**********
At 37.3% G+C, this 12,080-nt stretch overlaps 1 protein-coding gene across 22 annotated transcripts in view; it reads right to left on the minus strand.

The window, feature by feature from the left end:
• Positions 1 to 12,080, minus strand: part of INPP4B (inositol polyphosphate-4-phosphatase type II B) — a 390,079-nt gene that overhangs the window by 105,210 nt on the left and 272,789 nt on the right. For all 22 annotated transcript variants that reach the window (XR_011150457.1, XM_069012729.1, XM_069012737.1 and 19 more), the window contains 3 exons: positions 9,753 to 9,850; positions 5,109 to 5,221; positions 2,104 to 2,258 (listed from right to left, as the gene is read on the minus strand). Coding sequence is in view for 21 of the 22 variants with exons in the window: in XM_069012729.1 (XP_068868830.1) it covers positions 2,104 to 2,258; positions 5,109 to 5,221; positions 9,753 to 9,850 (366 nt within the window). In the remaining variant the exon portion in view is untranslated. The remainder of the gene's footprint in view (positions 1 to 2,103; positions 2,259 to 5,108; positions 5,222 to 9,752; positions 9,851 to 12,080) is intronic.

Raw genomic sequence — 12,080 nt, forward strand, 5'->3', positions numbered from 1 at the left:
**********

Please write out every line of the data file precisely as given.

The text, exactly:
At 37.3% G+C, this 12,080-nt stretch overlaps 1 protein-coding gene across 22 annotated transcripts in view; it reads right to left on the minus strand.

The window, feature by feature from the left end:
• Positions 1 to 12,080, minus strand: part of INPP4B (inositol polyphosphate-4-phosphatase type II B) — a 390,079-nt gene that overhangs the window by 105,210 nt on the left and 272,789 nt on the right. For all 22 annotated transcript variants that reach the window (XR_011150457.1, XM_069012729.1, XM_069012737.1 and 19 more), the window contains 3 exons: positions 9,753 to 9,850; positions 5,109 to 5,221; positions 2,104 to 2,258 (listed from right to left, as the gene is read on the minus strand). Coding sequence is in view for 21 of the 22 variants with exons in the window: in XM_069012729.1 (XP_068868830.1) it covers positions 2,104 to 2,258; positions 5,109 to 5,221; positions 9,753 to 9,850 (366 nt within the window). In the remaining variant the exon portion in view is untranslated. The remainder of the gene's footprint in view (positions 1 to 2,103; positions 2,259 to 5,108; positions 5,222 to 9,752; positions 9,851 to 12,080) is intronic.

Raw genomic sequence — 12,080 nt, forward strand, 5'->3', positions numbered from 1 at the left: